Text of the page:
Endangering USA won’t stop Putin

Kimberly Marten, Barnard College, Columbia University, February 2015

| NATO | U.S. Foreign Policy | Ukraine |


This article originally appeared in USA TODAY.

Supporting the democratically elected Ukrainian government with funding and advice is good policy. So is sending communications, monitoring and protective equipment to the struggling Ukrainian army. But supplying Kiev with lethal weaponry would endanger U.S. national security interests, while having little chance of stopping Vladimir Putin.

Ukraine lacks a reliable professional military organization, and Washington could not control how or where American weapons would be used on the ground. Even strong pro-Kiev advocates lament the growth of warlordism in western Ukraine, along with the corruption that corrodes the army.

The plan to send weapons to Ukraine assumes that if Putin faces a strengthened foe, he will be forced to negotiate. But if suffocating sanctions have not accomplished that, why assume weapons will? The Russian president is highly unlikely to back down. Compromise is not in his personality.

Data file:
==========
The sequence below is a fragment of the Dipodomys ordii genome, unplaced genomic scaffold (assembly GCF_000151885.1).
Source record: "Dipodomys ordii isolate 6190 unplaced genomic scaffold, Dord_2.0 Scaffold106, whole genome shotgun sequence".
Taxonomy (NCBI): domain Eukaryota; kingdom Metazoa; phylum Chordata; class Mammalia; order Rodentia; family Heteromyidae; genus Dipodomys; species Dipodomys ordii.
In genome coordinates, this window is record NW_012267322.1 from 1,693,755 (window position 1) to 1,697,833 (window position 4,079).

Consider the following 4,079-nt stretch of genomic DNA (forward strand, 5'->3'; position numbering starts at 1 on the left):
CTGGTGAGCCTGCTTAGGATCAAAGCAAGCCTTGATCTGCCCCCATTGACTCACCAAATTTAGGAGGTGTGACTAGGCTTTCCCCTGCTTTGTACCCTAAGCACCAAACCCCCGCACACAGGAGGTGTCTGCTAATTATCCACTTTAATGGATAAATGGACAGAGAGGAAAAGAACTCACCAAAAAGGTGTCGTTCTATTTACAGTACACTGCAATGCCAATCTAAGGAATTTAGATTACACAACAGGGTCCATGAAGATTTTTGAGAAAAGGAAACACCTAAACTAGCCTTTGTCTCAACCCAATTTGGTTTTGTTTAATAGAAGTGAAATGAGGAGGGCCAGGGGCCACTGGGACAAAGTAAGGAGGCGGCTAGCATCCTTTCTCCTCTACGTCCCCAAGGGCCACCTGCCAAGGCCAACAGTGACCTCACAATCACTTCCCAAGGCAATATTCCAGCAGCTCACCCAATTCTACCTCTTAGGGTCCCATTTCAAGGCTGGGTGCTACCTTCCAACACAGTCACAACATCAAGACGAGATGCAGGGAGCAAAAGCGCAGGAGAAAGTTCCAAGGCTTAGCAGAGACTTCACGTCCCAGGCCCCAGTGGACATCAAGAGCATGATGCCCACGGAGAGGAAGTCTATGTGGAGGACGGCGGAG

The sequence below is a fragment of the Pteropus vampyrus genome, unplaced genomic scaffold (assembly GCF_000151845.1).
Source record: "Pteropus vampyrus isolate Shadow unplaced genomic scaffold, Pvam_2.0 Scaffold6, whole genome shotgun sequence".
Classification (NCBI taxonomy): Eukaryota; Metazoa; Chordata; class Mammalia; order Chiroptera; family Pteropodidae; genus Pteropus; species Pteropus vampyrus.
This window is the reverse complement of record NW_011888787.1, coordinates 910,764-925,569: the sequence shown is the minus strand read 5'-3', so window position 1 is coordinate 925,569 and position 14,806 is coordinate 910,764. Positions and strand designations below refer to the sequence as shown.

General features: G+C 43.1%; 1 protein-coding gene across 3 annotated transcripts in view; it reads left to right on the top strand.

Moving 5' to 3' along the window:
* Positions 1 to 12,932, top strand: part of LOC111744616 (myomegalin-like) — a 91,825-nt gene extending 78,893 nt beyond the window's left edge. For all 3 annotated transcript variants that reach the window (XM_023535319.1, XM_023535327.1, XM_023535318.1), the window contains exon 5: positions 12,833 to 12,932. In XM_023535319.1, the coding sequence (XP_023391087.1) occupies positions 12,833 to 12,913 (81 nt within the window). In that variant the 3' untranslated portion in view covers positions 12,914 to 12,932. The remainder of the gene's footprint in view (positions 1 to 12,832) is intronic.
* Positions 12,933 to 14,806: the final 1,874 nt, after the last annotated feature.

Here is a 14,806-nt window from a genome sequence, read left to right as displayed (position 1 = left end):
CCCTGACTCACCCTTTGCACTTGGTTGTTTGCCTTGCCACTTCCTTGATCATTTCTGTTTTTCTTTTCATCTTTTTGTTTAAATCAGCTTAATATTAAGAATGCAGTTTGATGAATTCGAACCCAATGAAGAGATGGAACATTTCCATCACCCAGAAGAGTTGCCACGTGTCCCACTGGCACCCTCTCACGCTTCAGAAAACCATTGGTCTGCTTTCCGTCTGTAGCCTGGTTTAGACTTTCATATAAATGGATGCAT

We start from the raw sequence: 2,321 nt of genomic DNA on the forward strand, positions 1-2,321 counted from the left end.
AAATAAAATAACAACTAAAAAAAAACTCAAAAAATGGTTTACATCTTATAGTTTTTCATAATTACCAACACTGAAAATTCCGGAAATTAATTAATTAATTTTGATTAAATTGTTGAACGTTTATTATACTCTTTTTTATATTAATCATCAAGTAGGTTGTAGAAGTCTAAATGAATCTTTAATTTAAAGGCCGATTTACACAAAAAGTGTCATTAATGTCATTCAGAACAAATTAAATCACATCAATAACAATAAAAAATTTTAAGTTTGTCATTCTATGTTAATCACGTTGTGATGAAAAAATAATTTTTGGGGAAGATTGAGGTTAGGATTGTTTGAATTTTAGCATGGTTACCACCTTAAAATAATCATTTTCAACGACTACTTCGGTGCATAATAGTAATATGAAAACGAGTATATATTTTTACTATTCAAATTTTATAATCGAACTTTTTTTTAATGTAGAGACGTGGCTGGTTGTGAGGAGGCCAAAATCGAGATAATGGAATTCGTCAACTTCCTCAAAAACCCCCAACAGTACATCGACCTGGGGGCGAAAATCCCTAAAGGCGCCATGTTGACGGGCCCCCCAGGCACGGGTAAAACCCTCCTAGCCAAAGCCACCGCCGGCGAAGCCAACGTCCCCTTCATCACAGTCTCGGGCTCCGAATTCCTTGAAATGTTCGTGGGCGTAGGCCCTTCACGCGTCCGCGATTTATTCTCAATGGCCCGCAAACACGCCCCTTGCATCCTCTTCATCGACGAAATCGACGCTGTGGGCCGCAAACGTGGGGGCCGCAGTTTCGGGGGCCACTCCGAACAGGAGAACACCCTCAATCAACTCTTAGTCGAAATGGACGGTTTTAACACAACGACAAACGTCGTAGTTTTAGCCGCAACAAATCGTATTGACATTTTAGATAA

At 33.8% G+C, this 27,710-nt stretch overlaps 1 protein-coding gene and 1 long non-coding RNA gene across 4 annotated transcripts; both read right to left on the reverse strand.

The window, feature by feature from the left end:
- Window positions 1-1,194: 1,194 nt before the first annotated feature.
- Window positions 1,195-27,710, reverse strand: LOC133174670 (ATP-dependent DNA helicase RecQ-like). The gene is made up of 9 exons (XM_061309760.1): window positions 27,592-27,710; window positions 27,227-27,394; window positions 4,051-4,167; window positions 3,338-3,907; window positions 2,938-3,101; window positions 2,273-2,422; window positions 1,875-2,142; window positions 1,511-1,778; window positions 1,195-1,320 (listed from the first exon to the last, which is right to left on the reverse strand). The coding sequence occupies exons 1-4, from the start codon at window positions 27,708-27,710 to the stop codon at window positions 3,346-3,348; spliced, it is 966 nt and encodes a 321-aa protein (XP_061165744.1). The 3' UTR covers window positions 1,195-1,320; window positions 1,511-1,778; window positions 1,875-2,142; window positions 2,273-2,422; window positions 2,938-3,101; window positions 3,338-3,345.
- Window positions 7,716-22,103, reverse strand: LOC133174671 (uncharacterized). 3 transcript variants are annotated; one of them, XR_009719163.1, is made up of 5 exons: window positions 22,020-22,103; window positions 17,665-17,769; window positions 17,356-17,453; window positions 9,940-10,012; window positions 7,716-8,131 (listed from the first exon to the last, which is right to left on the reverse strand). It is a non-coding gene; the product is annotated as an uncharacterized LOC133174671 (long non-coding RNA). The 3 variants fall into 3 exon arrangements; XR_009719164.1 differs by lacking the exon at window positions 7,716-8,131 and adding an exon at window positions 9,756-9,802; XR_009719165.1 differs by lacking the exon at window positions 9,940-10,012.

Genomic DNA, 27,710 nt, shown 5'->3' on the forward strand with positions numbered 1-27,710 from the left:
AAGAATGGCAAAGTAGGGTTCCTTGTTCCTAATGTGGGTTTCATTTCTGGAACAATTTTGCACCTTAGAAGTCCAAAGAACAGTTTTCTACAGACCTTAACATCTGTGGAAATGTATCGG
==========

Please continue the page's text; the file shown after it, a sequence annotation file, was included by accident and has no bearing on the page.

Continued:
Supplying Kiev with lethal weaponry would endanger U.S. national security interests, while having little chance of stopping Vladimir Putin.

Instead, he has built his reputation on standing up to Western pressure while stoking an increasingly ugly form of anti-Western nationalism. Putin controls the Russian media, and his KGB connections allow him to credibly threaten any opponent with public humiliation or arrest. He is in no danger of being deposed.

Indeed, in the past several weeks, Putin has made the case to the public — in direct statements, in a revamped military doctrine and in photo-shopped images shown on state-controlled television — that the conflict in Ukraine is not a civil war. Instead, Putin claims, it is a NATO attempt to threaten Russian sovereignty and security.

Sending U.S. and NATO weapons to Ukraine would only seem to confirm these false claims. Rather than prompting him to negotiate, this would give him an excuse to declare that Russian forces must go into Ukraine to defend Russia from American attack.

What would Washington do then? It is not in America’s interests to risk direct confrontation with nuclear-armed Russia, in non-NATO territory that Russia claims as its sphere of interest.

This article originally appeared in USA TODAY.


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